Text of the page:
College Students and Low-Carbohydrate Diets
A collaborative study including Dr. Gulzar Shah, Associate Professor of Health Policy and Management, and Dr. Macaulay Okwuokenye, alumni of the Jiann-Ping Hsu College of Public Health Georgia Southern University examine College Students Knowledge, Attitudes, and Behaviors Regarding Low-Carbohydrate Diets. Poor dietary practices often result in weight gain and increase the potential risk for chronic diseases. As students transition to college, their new found independence and lack of parental supervision provides opportunities to indulge in calorie-rich foods and alcoholic beverages that result in weight gain. In an attempt to combat the weight gain, they resort to strategies they consider “quick-fixes” and one such practice is the adoption of fad diets of which several are popular today. This study focuses on university students’ knowledge, attitudes, and behaviors regarding low carbohydrate diets.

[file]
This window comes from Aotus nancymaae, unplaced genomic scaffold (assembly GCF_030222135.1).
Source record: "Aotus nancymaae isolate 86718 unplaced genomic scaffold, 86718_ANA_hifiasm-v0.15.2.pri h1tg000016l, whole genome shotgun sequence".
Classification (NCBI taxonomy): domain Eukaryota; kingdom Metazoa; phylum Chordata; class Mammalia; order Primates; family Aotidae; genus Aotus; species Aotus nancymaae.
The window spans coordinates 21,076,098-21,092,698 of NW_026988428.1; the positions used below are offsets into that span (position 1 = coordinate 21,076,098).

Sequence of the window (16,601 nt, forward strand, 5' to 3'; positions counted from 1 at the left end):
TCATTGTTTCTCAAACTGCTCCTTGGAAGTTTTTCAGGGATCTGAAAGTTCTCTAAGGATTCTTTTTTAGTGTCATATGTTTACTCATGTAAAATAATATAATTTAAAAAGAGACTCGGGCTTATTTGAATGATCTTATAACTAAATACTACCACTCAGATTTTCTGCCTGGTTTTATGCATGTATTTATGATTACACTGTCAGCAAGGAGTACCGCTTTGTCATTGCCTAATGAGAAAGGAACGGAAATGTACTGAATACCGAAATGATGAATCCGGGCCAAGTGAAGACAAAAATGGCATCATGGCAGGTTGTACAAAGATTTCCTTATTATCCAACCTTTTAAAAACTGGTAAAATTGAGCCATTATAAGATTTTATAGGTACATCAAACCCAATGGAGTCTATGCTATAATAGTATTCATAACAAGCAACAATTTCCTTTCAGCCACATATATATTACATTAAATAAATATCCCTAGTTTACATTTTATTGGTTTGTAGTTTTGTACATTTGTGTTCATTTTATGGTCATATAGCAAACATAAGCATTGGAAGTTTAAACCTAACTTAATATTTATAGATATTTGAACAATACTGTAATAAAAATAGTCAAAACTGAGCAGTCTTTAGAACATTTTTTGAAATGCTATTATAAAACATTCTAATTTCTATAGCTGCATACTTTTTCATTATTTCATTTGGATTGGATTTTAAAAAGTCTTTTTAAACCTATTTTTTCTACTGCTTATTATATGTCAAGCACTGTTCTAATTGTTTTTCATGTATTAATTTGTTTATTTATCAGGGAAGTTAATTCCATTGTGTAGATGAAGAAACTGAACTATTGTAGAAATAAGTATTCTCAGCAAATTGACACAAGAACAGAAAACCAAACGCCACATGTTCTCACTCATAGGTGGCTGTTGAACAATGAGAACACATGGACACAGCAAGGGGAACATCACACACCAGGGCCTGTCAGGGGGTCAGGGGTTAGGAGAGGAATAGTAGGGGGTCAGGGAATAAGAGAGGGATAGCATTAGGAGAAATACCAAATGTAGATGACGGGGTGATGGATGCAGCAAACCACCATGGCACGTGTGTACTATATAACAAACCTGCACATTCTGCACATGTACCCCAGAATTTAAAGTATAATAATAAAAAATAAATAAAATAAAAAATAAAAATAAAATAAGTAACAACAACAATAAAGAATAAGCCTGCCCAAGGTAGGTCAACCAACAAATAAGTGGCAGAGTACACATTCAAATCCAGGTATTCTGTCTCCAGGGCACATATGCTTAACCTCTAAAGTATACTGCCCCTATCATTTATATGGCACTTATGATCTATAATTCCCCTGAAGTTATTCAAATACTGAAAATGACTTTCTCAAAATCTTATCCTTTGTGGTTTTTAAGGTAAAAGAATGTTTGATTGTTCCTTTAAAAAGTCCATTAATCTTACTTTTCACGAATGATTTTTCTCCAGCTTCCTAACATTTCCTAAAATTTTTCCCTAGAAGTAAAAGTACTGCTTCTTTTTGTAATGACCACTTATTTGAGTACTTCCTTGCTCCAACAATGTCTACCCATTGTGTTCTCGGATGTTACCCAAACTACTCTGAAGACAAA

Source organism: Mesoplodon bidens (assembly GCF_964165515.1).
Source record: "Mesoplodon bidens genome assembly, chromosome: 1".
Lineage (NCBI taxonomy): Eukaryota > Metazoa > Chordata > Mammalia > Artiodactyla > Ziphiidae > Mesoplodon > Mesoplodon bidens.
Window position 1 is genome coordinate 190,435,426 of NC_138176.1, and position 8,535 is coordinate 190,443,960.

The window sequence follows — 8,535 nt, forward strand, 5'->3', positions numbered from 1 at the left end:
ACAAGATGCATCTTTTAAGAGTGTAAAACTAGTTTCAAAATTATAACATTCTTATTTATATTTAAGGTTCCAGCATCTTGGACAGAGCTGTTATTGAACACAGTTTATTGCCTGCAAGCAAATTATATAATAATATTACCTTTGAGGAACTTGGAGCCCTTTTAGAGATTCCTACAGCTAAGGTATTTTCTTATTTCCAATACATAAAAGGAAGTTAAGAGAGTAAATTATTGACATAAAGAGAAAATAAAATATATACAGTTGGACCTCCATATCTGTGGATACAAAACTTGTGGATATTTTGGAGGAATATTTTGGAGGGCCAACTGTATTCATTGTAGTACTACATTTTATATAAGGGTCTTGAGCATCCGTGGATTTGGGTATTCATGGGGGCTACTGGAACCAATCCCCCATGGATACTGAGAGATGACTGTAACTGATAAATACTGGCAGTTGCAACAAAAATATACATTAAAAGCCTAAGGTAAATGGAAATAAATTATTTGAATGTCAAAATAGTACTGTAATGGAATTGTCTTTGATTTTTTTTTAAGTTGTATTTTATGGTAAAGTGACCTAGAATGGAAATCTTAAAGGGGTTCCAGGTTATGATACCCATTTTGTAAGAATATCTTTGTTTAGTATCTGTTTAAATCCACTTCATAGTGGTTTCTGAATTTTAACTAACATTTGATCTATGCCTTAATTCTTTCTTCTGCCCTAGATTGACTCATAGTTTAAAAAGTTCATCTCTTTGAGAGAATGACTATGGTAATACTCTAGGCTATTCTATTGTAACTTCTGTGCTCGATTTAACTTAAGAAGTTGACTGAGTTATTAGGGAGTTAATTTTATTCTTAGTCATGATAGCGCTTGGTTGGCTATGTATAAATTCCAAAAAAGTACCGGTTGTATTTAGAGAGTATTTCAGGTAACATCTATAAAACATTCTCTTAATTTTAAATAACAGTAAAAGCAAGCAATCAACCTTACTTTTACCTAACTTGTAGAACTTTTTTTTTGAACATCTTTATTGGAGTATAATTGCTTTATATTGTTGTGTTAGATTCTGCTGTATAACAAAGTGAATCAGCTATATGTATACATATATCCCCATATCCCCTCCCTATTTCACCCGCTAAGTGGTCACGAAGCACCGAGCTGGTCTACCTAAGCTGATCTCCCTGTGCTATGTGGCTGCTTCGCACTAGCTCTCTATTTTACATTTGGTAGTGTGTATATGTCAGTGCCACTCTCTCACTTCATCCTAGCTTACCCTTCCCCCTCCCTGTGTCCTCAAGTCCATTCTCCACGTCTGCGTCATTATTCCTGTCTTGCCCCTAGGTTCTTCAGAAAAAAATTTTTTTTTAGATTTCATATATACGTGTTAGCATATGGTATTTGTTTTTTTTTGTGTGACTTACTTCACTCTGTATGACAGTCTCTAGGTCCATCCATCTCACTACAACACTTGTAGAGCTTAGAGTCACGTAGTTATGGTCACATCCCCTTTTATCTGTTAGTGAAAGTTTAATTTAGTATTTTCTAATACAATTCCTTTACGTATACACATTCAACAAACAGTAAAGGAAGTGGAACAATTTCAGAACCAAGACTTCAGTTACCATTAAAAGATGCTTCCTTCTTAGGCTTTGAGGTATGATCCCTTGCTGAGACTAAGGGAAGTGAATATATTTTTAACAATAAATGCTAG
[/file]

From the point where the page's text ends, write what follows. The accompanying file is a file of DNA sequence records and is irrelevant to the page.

Data were collected through a self-administered survey of 672 students enrolled in Healthful Living courses at a mid-size university in Southeast Georgia. Analysis was performed to generate summary statistics of the sample and to determine factors affecting: (1) avoidance of carbohydrates, (2) purchase of low carbohydrate food products, and (3) participation in diets, with special interest on low carbohydrate diets (i.e., Atkins, South Beach, and Sugar Busters diets). Results of our logistic regression analysis show that factors significantly affecting carbohydrate avoidance include: gender (p<0.0001), race (p=0.0155), BMI (p<0.0001), obtaining nutritional information from books and/or magazines (p=0.0106), and beliefs that: (a) Americans eat more carbohydrates now than in the past (p=0.0362); (b) low carbohydrate foods are more expensive than regular foods (p=0.0064); and (c) a low carbohydrate diet helps to lose weight (p<0.0001).
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